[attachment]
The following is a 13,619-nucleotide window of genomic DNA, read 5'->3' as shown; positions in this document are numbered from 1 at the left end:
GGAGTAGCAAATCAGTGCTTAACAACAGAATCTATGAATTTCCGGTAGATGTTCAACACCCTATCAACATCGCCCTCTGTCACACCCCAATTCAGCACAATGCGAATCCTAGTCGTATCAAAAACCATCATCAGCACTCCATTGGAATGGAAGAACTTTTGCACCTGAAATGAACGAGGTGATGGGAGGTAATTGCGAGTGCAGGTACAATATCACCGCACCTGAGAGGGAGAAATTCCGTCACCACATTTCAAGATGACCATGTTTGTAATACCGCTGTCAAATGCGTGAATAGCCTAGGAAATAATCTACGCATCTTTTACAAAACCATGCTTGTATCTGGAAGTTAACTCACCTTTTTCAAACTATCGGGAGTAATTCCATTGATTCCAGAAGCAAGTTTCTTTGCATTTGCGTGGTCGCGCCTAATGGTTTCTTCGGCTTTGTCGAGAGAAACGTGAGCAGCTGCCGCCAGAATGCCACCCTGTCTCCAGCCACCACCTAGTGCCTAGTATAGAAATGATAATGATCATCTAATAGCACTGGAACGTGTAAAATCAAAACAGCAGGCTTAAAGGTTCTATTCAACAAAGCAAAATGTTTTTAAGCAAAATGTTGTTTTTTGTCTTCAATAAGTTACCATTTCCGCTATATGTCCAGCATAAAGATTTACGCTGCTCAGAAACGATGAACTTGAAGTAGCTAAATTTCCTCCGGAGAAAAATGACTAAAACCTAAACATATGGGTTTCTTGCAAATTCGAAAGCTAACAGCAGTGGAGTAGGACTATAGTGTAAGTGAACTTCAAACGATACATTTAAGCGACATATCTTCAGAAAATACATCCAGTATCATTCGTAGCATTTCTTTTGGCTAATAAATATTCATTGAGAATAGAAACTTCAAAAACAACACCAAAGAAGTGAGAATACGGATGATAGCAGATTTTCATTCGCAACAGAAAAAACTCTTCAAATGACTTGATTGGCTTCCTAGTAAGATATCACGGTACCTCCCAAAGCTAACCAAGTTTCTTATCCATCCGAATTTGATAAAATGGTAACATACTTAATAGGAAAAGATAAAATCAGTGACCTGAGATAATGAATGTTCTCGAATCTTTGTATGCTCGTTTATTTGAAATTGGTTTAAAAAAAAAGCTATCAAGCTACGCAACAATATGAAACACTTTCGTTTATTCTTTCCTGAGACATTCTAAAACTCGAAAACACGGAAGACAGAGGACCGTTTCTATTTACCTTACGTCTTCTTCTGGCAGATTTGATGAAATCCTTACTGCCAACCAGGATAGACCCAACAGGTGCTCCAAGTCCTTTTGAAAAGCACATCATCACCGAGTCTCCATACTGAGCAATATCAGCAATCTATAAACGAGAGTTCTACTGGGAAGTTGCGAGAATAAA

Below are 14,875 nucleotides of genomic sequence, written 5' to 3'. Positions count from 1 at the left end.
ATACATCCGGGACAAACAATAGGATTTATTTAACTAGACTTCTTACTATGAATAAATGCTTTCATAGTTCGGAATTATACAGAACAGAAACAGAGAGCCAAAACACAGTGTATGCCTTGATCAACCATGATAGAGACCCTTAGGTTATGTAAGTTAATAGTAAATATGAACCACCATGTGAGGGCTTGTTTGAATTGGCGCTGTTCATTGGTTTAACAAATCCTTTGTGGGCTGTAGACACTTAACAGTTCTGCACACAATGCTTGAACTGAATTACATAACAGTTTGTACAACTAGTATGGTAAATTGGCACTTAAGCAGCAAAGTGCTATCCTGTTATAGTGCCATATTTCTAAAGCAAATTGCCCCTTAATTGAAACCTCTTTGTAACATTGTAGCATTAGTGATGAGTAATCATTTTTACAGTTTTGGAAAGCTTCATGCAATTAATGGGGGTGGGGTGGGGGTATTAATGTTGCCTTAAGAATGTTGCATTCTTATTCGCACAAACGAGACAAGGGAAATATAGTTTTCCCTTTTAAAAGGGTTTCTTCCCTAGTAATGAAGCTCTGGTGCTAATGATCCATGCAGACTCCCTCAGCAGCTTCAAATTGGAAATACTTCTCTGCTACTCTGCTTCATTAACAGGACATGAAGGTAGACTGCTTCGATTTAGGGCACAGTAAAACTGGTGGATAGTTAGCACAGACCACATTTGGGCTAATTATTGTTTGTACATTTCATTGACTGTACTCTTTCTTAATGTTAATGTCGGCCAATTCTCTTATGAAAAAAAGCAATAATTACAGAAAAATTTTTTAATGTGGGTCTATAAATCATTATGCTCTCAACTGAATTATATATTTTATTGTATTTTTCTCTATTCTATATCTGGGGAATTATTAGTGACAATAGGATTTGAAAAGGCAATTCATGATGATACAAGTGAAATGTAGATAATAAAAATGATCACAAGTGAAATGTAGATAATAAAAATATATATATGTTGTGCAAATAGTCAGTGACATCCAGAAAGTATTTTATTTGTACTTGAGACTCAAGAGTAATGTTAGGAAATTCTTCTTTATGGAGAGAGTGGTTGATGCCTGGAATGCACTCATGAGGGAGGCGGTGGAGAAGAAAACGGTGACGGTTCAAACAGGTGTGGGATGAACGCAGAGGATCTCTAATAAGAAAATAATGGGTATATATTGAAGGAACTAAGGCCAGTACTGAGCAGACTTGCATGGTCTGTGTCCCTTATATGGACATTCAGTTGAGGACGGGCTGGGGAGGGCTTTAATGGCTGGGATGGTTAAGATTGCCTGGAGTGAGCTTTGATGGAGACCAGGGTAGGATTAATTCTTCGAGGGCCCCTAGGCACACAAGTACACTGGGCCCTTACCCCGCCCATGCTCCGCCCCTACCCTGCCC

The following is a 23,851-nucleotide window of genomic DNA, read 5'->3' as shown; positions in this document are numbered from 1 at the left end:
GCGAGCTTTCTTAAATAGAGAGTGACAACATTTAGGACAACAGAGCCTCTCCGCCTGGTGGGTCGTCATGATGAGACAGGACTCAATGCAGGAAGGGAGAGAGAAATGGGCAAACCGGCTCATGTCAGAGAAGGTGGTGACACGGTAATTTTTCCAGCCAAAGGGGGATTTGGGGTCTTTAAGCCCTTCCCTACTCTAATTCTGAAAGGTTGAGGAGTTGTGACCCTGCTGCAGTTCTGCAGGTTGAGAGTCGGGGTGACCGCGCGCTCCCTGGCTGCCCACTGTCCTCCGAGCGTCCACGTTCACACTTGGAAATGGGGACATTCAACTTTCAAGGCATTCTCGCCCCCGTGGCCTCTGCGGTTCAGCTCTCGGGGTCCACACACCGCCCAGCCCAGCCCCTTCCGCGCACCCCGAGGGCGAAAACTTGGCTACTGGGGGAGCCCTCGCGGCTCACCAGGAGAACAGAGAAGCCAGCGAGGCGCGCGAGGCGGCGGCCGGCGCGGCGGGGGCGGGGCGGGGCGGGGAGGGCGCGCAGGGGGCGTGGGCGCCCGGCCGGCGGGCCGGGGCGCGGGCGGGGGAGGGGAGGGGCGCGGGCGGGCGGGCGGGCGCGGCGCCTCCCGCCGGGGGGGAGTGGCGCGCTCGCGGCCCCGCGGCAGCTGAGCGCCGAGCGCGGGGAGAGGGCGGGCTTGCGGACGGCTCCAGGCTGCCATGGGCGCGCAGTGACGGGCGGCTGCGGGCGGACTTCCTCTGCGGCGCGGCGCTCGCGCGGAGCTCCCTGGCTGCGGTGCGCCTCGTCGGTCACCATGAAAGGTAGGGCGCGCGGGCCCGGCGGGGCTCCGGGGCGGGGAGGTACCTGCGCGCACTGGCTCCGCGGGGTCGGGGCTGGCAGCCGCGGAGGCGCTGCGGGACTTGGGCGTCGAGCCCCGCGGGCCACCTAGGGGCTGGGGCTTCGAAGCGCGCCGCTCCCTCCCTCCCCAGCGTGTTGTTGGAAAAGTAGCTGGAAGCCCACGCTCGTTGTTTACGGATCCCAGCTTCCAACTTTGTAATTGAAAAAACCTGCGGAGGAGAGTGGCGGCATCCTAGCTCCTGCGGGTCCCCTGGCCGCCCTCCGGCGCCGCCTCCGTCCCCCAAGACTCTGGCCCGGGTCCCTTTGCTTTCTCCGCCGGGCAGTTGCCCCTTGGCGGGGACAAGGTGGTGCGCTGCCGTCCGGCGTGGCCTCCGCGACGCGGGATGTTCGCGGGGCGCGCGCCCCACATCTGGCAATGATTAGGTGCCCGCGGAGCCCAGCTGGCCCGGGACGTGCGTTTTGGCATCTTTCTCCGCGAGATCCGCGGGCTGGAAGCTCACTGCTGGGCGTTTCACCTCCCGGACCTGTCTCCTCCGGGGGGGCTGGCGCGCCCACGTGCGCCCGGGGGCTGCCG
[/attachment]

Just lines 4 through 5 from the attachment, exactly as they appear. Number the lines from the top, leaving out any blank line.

ATACATCCGGGACAAACAATAGGATTTATTTAACTAGACTTCTTACTATGAATAAATGCTTTCATAGTTCGGAATTATACAGAACAGAAACAGAGAGCCAAAACACAGTGTATGCCTTGATCAACCATGATAGAGACCCTTAGGTTATGTAAGTTAATAGTAAATATGAACCACCATGTGAGGGCTTGTTTGAATTGGCGCTGTTCATTGGTTTAACAAATCCTTTGTGGGCTGTAGACACTTAACAGTTCTGCACACAATGCTTGAACTGAATTACATAACAGTTTGTACAACTAGTATGGTAAATTGGCACTTAAGCAGCAAAGTGCTATCCTGTTATAGTGCCATATTTCTAAAGCAAATTGCCCCTTAATTGAAACCTCTTTGTAACATTGTAGCATTAGTGATGAGTAATCATTTTTACAGTTTTGGAAAGCTTCATGCAATTAATGGGGGTGGGGTGGGGGTATTAATGTTGCCTTAAGAATGTTGCATTCTTATTCGCACAAACGAGACAAGGGAAATATAGTTTTCCCTTTTAAAAGGGTTTCTTCCCTAGTAATGAAGCTCTGGTGCTAATGATCCATGCAGACTCCCTCAGCAGCTTCAAATTGGAAATACTTCTCTGCTACTCTGCTTCATTAACAGGACATGAAGGTAGACTGCTTCGATTTAGGGCACAGTAAAACTGGTGGATAGTTAGCACAGACCACATTTGGGCTAATTATTGTTTGTACATTTCATTGACTGTACTCTTTCTTAATGTTAATGTCGGCCAATTCTCTTATGAAAAAAAGCAATAATTACAGAAAAATTTTTTAATGTGGGTCTATAAATCATTATGCTCTCAACTGAATTATATATTTTATTGTATTTTTCTCTATTCTATATCTGGGGAATTATTAGTGACAATAGGATTTGAAAAGGCAATTCATGATGATACAAGTGAAATGTAGATAATAAAAATGATCACAAGTGAAATGTAGATAATAAAAATATATATATGTTGTGCAAATAGTCAGTGACATCCAGAAAGTATTTTATTTGTACTTGAGACTCAAGAGTAATGTTAGGAAATTCTTCTTTATGGAGAGAGTGGTTGATGCCTGGAATGCACTCATGAGGGAGGCGGTGGAGAAGAAAACGGTGACGGTTCAAACAGGTGTGGGATGAACGCAGAGGATCTCTAATAAGAAAATAATGGGTATATATTGAAGGAACTAAGGCCAGTACTGAGCAGACTTGCATGGTCTGTGTCCCTTATATGGACATTCAGTTGAGGACGGGCTGGGGAGGGCTTTAATGGCTGGGATGGTTAAGATTGCCTGGAGTGAGCTTTGATGGAGACCAGGGTAGGATTAATTCTTCGAGGGCCCCTAGGCACACAAGTACACTGGGCCCTTACCCCGCCCATGCTCCGCCCCTACCCTGCCC

The following is a 23,851-nucleotide window of genomic DNA, read 5'->3' as shown; positions in this document are numbered from 1 at the left end: